China: Christians beaten for rebuffing demolition of church property

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A number of priests in China have been beaten for trying to fend off demolition of a property belonging to church. Details emerged that Chinese security officers had beaten several priests and lay Christians in in Wangcun village of Shanxi province after they tried to fend off demolition of a building belonging to church.

Christians in China

In keeping with details, the incident took place on August 29, when Chinese officials beat several priests including Fathers Chen Jun, Gao Binglong, Ma Ning, and Shen Xuezhong along with several other lay Christians. One of the Christians Cui Hewen sustained head injuries as the government’s workers assaulted him. The building intended to be demolished by the government officials belongs to church.

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In a bid to prevent demolition, priests along with laypeople sat in front of the heavy machinery brought to strike the building down. A video uploaded on the internet shows a clash between the Christians and the government officials. Christians can be seen chanting “Jesus save me!” and “Mother Mary, have pity on us.”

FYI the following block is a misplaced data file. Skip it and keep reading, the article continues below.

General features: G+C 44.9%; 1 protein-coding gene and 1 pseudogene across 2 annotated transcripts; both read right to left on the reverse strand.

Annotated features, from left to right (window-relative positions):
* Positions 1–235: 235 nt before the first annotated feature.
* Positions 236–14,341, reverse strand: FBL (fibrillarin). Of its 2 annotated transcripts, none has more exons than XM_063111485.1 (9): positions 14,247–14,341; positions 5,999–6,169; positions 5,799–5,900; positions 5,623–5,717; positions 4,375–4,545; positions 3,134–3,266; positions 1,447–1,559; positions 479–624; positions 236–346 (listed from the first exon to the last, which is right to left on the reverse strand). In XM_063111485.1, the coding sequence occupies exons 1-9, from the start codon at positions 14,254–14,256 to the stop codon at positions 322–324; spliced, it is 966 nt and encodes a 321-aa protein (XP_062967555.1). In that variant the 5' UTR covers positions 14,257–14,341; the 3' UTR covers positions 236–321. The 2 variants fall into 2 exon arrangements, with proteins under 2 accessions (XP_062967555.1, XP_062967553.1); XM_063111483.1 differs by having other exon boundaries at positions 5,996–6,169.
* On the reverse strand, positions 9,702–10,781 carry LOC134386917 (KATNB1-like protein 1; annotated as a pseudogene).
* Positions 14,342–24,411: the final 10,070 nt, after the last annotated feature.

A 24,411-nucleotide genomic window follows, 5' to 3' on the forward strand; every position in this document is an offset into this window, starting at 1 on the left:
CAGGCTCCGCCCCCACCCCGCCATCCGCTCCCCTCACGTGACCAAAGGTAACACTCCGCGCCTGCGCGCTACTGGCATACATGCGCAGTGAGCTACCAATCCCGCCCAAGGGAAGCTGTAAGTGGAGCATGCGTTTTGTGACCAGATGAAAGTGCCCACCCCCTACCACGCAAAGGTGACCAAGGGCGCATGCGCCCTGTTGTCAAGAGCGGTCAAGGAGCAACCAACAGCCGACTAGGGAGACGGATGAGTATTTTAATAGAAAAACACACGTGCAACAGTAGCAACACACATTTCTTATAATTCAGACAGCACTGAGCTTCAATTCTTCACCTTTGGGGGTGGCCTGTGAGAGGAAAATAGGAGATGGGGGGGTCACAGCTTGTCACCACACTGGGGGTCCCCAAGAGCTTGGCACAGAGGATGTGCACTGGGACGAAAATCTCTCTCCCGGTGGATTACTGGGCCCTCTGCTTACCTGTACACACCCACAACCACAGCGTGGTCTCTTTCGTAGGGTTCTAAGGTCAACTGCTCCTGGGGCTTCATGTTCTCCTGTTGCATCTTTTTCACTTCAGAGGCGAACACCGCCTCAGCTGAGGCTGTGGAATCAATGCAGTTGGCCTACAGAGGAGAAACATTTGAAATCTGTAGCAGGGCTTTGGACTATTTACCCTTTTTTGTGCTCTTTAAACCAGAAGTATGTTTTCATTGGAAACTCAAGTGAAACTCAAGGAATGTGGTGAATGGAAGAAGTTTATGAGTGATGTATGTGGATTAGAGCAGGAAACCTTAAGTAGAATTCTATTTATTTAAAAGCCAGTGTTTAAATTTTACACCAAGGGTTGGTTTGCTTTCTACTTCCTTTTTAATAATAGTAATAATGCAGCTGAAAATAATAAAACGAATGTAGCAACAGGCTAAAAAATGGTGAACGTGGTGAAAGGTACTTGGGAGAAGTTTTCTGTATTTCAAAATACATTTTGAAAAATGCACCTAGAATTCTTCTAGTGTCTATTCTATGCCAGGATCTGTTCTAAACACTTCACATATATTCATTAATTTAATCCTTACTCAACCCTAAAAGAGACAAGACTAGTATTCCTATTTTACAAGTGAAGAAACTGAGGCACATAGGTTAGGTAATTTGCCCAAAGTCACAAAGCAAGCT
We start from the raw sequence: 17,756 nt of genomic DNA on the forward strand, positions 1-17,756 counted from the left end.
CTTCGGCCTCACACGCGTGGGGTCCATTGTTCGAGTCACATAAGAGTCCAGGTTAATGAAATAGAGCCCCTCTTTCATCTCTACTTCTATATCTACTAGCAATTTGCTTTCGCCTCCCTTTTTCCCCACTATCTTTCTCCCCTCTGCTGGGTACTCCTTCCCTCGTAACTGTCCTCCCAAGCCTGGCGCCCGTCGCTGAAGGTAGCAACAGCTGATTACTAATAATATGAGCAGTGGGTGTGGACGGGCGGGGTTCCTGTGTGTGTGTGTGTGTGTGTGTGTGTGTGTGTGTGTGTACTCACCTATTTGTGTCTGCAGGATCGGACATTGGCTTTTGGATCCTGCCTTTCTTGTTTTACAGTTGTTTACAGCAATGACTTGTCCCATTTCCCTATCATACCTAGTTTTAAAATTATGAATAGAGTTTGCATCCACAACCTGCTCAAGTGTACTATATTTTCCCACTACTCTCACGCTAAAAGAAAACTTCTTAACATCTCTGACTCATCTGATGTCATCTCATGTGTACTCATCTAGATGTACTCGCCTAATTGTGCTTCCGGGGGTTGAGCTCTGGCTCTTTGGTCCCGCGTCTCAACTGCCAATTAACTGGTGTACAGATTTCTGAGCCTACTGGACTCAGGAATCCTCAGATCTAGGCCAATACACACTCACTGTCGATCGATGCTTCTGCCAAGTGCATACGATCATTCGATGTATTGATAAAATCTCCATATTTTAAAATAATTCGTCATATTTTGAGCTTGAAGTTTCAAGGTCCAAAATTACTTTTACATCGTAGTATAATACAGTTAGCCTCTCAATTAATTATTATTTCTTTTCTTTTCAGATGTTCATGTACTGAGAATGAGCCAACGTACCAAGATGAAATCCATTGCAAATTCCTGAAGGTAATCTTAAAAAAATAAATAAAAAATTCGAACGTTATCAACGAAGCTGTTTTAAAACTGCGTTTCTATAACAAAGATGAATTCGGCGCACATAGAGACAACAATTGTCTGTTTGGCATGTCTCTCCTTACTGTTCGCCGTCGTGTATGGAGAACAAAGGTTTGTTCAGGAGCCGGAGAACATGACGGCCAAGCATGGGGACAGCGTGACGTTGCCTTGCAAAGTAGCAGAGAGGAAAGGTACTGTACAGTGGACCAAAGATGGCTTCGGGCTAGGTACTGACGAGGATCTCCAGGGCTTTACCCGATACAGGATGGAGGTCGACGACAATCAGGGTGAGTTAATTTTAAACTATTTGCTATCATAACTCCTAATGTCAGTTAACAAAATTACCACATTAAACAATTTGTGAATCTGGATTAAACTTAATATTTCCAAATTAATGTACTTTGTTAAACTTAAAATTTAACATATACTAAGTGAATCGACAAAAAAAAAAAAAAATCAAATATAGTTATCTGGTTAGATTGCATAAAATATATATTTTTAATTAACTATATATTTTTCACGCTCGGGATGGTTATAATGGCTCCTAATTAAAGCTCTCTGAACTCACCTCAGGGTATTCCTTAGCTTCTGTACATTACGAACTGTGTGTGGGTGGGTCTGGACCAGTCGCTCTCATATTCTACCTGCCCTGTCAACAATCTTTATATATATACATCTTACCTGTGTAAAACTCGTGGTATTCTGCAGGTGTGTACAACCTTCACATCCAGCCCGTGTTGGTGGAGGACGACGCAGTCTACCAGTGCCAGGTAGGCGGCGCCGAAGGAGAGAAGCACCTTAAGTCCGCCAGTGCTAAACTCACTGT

Shortly, the video went viral on the internet and more Christians arrived at the site in order to join the cause. About 2,000 Christians gathered at the site in order to prevent the government officials from demolishing the church property. As a result of the masses, government officials and representatives were forced to leave.

However, local Christians fear the matter is far from over. Father Shen, parish priest of Wangcun Church said: “The security officers and workers left only to discuss countermeasures. I fear that they will come back.”

On the other hand, authorities claim that the demolition of the church property was to be carried out in line with orders and regulations to “demolish the old and broken.” The U.S. State Department has declared that Chinese government has “physically abused, detained, arrested, tortured, sentenced to prison, or harassed adherents of both registered and unregistered religious groups,” in 2016.